Regardless, what you find here is a hideous looking version of Pole Position with surprisingly good sound. There’s some desperate attempts at simulating effects like sprite scaling and rotation, but the best thing that I could say is that the objects on screen are at least legible enough to be easily avoided by your oncoming car. I have not played this on an actual Intellivision, but the system’s controller supported a 16-directional digital input device and utilizing all of those defined points on the wheel/disk hybrid input thing would have given this something of a control edge over the digital inputs of the 2600 version, at least.
This does mark the end of Namco’s Intellivision presence, and Pole Position gets the edge over Pac-Man on that platform to be the best of the three titles we’ve covered there.
Why no Famicom port? Recall that the first year of the Famicom’s life featured a library of games developed solely by Nintendo, with Hudson entering the fray in July 1984 (though they had collaborated with Nintendo and Sharp on the June ’84 release of Family BASIC). Namco was the second third party publisher on the platform, kicking things off with the September 1984 release of Galaxian. That was followed by Pac-Man, Xevious, and Mappy in November. What was Nintendo up to that November? Well, they released F-1 Race on the Famicom.
Look at this and tell me it was not directly inspired by Pole Position and its sequel, I goddamn dare you. I know nothing about any Namco developed conversion of Pole Position for the Famicom, but it’s hard to not look at this and wonder if Nintendo basically took Namco’s lunch money with this game (which, with some drastic changes, eventually arrived in the United States as Mach Rider). I’d go so far as to say that F-1 Race might have been the first rumbling of the eventual blood vendetta between Nintendo’s Yamauchi and Namco’s Nakayama, a war of personalities that led to accusations in the Japanese press, Namco going all in on NEC’s PC Engine, and a series of black unlicensed cartridges in the United States.
Position’s history in the Namco Museum is surprisingly short, and this is again likely due to issues in grafting its controls onto home console input device schemes. It landed alongside Pac-Man and Galaga on Namco Museum Volume 1 in 1995, about as high a billing as could be given one of these classic games by Namco. Pole Position supported the neGcon, a freak of nature controller that supported analog steering via physically torquing halves of the controller on an axis. I have not been able to try this input mode, and in fact it would not be available to me in any case as it requires playing NaMuVo1 on a system with a PlayStation controller bus, and I only have the PSN version of the compilation. That version is playable on three systems (PS3, PSP, and Vita) with analog inputs via sticks, but Pole Position does not register these as analog. So, you are forced to play this version of Pole Position in most cases with digital steering, and that should mean nothing but badness.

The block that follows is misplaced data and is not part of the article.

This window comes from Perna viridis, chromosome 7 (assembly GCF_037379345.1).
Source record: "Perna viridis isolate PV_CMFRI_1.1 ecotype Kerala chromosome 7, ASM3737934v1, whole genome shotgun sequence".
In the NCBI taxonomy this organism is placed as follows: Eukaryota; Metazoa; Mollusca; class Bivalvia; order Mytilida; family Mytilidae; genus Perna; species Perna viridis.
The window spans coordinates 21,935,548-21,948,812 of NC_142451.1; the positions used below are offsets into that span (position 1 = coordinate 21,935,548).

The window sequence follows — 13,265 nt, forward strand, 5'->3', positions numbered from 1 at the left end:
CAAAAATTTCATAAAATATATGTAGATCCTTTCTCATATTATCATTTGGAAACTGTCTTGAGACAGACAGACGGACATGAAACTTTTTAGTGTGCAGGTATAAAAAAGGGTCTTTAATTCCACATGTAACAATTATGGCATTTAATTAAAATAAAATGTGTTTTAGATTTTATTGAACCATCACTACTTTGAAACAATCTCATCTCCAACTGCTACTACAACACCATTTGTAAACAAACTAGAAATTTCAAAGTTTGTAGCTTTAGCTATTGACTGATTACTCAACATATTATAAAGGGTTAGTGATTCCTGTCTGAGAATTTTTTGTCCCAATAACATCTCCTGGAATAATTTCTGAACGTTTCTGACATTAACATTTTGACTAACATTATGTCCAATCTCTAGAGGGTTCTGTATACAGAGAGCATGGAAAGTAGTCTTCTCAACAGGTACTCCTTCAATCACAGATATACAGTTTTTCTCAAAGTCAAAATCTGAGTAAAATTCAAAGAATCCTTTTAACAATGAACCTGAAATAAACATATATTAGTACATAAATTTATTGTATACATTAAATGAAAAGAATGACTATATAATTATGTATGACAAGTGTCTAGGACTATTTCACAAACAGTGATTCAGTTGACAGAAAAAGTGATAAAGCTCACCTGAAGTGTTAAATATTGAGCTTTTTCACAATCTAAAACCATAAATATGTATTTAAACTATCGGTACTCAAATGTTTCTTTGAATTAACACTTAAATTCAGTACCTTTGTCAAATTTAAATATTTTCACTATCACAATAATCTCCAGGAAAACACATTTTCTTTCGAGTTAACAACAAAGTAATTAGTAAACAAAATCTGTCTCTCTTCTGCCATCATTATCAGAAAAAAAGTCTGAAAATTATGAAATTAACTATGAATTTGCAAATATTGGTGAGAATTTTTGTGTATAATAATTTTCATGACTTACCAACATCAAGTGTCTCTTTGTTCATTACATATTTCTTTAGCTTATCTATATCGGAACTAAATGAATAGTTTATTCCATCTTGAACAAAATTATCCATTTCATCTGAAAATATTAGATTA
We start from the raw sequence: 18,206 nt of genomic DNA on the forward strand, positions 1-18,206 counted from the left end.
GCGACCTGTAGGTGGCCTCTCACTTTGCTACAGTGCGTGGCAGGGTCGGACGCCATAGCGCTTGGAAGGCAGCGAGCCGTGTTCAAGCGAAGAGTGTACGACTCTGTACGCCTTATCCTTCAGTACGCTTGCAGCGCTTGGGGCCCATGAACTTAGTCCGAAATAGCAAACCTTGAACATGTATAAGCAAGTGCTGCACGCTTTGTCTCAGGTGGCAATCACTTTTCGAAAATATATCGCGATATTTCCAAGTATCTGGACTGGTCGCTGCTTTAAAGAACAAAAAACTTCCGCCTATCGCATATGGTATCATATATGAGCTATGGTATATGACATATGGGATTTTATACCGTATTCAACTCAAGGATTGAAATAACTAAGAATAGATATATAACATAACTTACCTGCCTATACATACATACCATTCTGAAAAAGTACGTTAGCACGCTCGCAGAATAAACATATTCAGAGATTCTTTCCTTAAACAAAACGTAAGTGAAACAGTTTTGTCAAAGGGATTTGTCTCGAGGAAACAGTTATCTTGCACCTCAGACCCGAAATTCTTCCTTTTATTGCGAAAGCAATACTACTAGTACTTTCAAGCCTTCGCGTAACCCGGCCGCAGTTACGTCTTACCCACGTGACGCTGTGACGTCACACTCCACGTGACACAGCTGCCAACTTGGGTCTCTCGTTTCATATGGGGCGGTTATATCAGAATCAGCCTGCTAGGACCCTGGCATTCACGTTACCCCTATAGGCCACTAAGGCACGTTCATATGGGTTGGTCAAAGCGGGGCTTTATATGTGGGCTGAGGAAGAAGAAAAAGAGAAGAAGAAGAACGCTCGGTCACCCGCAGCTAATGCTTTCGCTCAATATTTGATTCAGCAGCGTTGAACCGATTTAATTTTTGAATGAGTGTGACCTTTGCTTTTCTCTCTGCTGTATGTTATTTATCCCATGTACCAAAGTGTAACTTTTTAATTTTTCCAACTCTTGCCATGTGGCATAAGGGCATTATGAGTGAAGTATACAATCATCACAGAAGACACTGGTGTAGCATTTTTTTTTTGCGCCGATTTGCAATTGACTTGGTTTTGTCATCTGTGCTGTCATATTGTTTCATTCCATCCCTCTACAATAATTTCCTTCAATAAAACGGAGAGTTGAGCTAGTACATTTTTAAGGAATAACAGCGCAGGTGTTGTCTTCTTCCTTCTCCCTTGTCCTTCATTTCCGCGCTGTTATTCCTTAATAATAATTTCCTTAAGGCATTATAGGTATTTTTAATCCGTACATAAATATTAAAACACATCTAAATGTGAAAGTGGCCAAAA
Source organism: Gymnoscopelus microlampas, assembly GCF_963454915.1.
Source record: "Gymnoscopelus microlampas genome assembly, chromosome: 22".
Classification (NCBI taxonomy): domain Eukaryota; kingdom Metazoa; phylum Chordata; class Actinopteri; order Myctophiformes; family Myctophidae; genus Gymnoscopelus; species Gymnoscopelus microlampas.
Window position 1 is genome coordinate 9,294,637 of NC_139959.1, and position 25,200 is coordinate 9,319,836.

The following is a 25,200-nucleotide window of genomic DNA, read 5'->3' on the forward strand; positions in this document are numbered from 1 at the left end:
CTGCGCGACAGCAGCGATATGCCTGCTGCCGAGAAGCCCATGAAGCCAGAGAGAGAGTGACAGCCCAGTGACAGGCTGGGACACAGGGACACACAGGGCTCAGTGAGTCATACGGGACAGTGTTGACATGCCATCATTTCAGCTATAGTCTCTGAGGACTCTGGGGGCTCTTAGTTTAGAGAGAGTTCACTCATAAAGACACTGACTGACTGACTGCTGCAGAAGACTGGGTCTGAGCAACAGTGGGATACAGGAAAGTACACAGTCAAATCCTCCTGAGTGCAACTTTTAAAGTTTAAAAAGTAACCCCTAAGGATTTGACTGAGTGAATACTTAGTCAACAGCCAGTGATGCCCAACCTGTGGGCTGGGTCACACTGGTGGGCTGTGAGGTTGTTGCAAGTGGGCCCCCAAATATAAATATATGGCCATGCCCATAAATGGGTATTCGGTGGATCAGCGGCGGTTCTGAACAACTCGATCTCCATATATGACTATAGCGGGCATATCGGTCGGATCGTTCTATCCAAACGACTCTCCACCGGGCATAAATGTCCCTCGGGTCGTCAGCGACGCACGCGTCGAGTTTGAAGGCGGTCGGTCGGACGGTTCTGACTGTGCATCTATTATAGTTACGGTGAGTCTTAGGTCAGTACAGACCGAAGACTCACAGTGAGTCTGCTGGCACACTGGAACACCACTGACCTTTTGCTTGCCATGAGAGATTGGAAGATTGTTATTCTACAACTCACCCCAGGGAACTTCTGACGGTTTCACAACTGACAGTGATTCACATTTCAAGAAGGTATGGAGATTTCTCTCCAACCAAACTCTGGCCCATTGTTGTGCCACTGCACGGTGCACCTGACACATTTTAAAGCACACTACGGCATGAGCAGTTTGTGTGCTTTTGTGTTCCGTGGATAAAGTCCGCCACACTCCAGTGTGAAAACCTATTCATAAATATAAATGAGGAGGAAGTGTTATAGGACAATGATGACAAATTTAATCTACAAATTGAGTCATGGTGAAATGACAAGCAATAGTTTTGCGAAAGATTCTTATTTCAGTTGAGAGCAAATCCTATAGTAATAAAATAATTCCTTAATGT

I would like to give the programmers at Namco some credit, however. While the digital input on this version of Pole Position is not going to satisfy everybody, it is a very earnest attempt to simulate actual steering. The length of your press on the left or right sides of the directional pad determine how hard you steer in either direction, and the car does not attempt to revert to driving straight immediately after letting off a direction. If you are trying to dial in a turn at a specific angle, you can coach yourself to pull off that angle and then release the pad. As it turns out this game moves at a brisk pace and you will often find yourself feathering the pad just to avoid driving into puddles, signs, other cars, or grass regardless. It is not perfect, but damned if Namco didn’t try their hardest to make this work.
Next comes the helpfully named Namco Museum, released in basically two waves across multiple platforms. The first wave crashed onto the Dreamcast and Nintendo 64. Unhelpfully, I cannot find copies of either of these at local (well stocked shops) and the N64 version’s instruction manual does not specify whether or not the analog stick is used for steering in Pole Position. Wave two came to the Game Boy Advance, PS2, Xbox, and GameCube. The former of these four obviously operates on a d-pad and with some serious crunch to fit the GBA screen, while the home console versions supported analog and digital inputs. This scheme hold true for Namco Museum 50th Anniversary (2005 on PS2, Xbox and GCN), which was released on the GBA without Pole Position (it was replaced with Rally-X, because dot dot dot question mark).
Pole Position’s most recent port of call was as part of Namco Museum Virtual Arcade for the Xbox 360. As one of the games that ran off the physical disc (opposed to being available on XBLA), Pole Position has no achievement support. It does feature analog input, making this a pretty good option, but no better the prior PS2/Xbox/GCN collections mentioned above.
If you were looking for a way to play Pole Position on a Nintendo console manufactured after 2001, you’re shit out of luck. It is playable on a PSP or Vita, courtesy of NaMuVo1 being a PSOne Classic, but without the ability to experience the game with analog controls it is a compromised experience.
So, that’s Pole Position. It’s a wildly influential racing game, a technological arcade showpiece, and the home ports all range from good to great when you allow for some differences in control devices. Where’s this Namco wagon train headed next? Back to kicking it with our favorite yellow pizza-shaped friend, who was about to receive his first Namco-developed sequel.